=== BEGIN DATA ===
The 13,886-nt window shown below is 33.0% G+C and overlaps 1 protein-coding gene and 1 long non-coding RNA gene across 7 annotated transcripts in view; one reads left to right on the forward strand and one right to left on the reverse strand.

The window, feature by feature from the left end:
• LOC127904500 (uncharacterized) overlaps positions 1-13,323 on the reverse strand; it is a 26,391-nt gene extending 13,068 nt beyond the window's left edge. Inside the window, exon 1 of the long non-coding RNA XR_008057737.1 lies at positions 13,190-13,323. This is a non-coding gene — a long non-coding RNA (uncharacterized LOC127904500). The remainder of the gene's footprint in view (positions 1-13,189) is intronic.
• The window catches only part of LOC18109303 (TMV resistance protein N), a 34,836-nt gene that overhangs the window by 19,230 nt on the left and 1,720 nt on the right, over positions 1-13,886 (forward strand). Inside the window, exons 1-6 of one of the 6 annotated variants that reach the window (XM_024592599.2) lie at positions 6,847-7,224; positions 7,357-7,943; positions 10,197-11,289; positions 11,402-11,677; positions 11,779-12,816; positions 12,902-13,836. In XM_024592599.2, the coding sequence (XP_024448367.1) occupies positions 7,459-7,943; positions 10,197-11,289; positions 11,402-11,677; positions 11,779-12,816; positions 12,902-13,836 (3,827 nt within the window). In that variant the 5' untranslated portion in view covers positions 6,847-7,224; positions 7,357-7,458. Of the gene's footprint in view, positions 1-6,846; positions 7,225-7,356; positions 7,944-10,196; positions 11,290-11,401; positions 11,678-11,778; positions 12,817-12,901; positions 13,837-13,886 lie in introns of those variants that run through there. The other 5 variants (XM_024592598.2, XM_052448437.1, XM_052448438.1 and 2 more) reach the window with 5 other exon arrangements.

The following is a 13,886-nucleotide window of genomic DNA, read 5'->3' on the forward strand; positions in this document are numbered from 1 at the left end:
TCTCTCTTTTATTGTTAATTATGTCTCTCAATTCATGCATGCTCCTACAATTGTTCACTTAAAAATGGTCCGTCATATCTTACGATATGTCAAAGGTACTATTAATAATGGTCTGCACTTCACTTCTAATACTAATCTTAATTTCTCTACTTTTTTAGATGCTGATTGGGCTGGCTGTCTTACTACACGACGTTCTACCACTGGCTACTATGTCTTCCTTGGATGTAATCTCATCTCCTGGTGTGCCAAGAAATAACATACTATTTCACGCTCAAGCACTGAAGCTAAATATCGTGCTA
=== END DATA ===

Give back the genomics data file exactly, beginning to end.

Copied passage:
The 13,886-nt window shown below is 33.0% G+C and overlaps 1 protein-coding gene and 1 long non-coding RNA gene across 7 annotated transcripts in view; one reads left to right on the forward strand and one right to left on the reverse strand.

The window, feature by feature from the left end:
• LOC127904500 (uncharacterized) overlaps positions 1-13,323 on the reverse strand; it is a 26,391-nt gene extending 13,068 nt beyond the window's left edge. Inside the window, exon 1 of the long non-coding RNA XR_008057737.1 lies at positions 13,190-13,323. This is a non-coding gene — a long non-coding RNA (uncharacterized LOC127904500). The remainder of the gene's footprint in view (positions 1-13,189) is intronic.
• The window catches only part of LOC18109303 (TMV resistance protein N), a 34,836-nt gene that overhangs the window by 19,230 nt on the left and 1,720 nt on the right, over positions 1-13,886 (forward strand). Inside the window, exons 1-6 of one of the 6 annotated variants that reach the window (XM_024592599.2) lie at positions 6,847-7,224; positions 7,357-7,943; positions 10,197-11,289; positions 11,402-11,677; positions 11,779-12,816; positions 12,902-13,836. In XM_024592599.2, the coding sequence (XP_024448367.1) occupies positions 7,459-7,943; positions 10,197-11,289; positions 11,402-11,677; positions 11,779-12,816; positions 12,902-13,836 (3,827 nt within the window). In that variant the 5' untranslated portion in view covers positions 6,847-7,224; positions 7,357-7,458. Of the gene's footprint in view, positions 1-6,846; positions 7,225-7,356; positions 7,944-10,196; positions 11,290-11,401; positions 11,678-11,778; positions 12,817-12,901; positions 13,837-13,886 lie in introns of those variants that run through there. The other 5 variants (XM_024592598.2, XM_052448437.1, XM_052448438.1 and 2 more) reach the window with 5 other exon arrangements.

The following is a 13,886-nucleotide window of genomic DNA, read 5'->3' on the forward strand; positions in this document are numbered from 1 at the left end:
TCTCTCTTTTATTGTTAATTATGTCTCTCAATTCATGCATGCTCCTACAATTGTTCACTTAAAAATGGTCCGTCATATCTTACGATATGTCAAAGGTACTATTAATAATGGTCTGCACTTCACTTCTAATACTAATCTTAATTTCTCTACTTTTTTAGATGCTGATTGGGCTGGCTGTCTTACTACACGACGTTCTACCACTGGCTACTATGTCTTCCTTGGATGTAATCTCATCTCCTGGTGTGCCAAGAAATAACATACTATTTCACGCTCAAGCACTGAAGCTAAATATCGTGCTA